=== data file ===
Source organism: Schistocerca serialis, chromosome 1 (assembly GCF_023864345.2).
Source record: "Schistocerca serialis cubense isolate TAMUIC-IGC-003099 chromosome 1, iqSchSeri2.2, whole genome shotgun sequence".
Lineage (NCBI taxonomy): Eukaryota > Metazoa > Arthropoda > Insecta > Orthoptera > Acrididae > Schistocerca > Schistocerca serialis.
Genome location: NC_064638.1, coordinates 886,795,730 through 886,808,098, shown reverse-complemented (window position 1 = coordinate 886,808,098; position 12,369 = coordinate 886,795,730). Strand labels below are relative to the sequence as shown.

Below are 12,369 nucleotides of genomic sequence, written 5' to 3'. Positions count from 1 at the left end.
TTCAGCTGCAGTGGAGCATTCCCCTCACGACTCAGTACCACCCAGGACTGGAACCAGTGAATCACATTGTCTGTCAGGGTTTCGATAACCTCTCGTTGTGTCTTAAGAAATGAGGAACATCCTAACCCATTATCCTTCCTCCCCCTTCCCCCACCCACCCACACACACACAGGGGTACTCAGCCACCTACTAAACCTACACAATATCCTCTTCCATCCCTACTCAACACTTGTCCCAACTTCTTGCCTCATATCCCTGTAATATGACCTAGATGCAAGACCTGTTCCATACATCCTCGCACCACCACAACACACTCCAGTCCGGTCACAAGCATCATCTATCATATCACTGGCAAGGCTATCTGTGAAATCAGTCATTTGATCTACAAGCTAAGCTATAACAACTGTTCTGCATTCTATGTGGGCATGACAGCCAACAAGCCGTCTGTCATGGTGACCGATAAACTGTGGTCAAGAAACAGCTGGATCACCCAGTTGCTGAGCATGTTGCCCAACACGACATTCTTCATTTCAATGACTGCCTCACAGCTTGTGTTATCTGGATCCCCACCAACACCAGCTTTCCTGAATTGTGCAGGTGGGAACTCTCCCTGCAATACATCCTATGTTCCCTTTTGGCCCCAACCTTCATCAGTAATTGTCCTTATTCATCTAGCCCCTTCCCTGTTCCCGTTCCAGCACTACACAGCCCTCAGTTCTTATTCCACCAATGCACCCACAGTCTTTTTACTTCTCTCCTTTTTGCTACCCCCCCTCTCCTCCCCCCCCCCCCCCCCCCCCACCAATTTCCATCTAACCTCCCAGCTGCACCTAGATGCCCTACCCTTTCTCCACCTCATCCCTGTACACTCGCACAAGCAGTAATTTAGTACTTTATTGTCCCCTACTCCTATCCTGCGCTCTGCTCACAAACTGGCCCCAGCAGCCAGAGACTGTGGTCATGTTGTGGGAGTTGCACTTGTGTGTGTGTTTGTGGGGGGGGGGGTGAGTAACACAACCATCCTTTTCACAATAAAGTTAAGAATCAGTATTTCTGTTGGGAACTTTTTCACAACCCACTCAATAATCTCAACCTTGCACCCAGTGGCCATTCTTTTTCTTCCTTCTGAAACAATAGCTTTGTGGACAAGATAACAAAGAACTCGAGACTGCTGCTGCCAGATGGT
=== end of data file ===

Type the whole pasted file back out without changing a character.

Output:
Source organism: Schistocerca serialis, chromosome 1 (assembly GCF_023864345.2).
Source record: "Schistocerca serialis cubense isolate TAMUIC-IGC-003099 chromosome 1, iqSchSeri2.2, whole genome shotgun sequence".
Lineage (NCBI taxonomy): Eukaryota > Metazoa > Arthropoda > Insecta > Orthoptera > Acrididae > Schistocerca > Schistocerca serialis.
Genome location: NC_064638.1, coordinates 886,795,730 through 886,808,098, shown reverse-complemented (window position 1 = coordinate 886,808,098; position 12,369 = coordinate 886,795,730). Strand labels below are relative to the sequence as shown.

Below are 12,369 nucleotides of genomic sequence, written 5' to 3'. Positions count from 1 at the left end.
TTCAGCTGCAGTGGAGCATTCCCCTCACGACTCAGTACCACCCAGGACTGGAACCAGTGAATCACATTGTCTGTCAGGGTTTCGATAACCTCTCGTTGTGTCTTAAGAAATGAGGAACATCCTAACCCATTATCCTTCCTCCCCCTTCCCCCACCCACCCACACACACACAGGGGTACTCAGCCACCTACTAAACCTACACAATATCCTCTTCCATCCCTACTCAACACTTGTCCCAACTTCTTGCCTCATATCCCTGTAATATGACCTAGATGCAAGACCTGTTCCATACATCCTCGCACCACCACAACACACTCCAGTCCGGTCACAAGCATCATCTATCATATCACTGGCAAGGCTATCTGTGAAATCAGTCATTTGATCTACAAGCTAAGCTATAACAACTGTTCTGCATTCTATGTGGGCATGACAGCCAACAAGCCGTCTGTCATGGTGACCGATAAACTGTGGTCAAGAAACAGCTGGATCACCCAGTTGCTGAGCATGTTGCCCAACACGACATTCTTCATTTCAATGACTGCCTCACAGCTTGTGTTATCTGGATCCCCACCAACACCAGCTTTCCTGAATTGTGCAGGTGGGAACTCTCCCTGCAATACATCCTATGTTCCCTTTTGGCCCCAACCTTCATCAGTAATTGTCCTTATTCATCTAGCCCCTTCCCTGTTCCCGTTCCAGCACTACACAGCCCTCAGTTCTTATTCCACCAATGCACCCACAGTCTTTTTACTTCTCTCCTTTTTGCTACCCCCCCTCTCCTCCCCCCCCCCCCCCCCCCCCACCAATTTCCATCTAACCTCCCAGCTGCACCTAGATGCCCTACCCTTTCTCCACCTCATCCCTGTACACTCGCACAAGCAGTAATTTAGTACTTTATTGTCCCCTACTCCTATCCTGCGCTCTGCTCACAAACTGGCCCCAGCAGCCAGAGACTGTGGTCATGTTGTGGGAGTTGCACTTGTGTGTGTGTTTGTGGGGGGGGGGGTGAGTAACACAACCATCCTTTTCACAATAAAGTTAAGAATCAGTATTTCTGTTGGGAACTTTTTCACAACCCACTCAATAATCTCAACCTTGCACCCAGTGGCCATTCTTTTTCTTCCTTCTGAAACAATAGCTTTGTGGACAAGATAACAAAGAACTCGAGACTGCTGCTGCCAGATGGT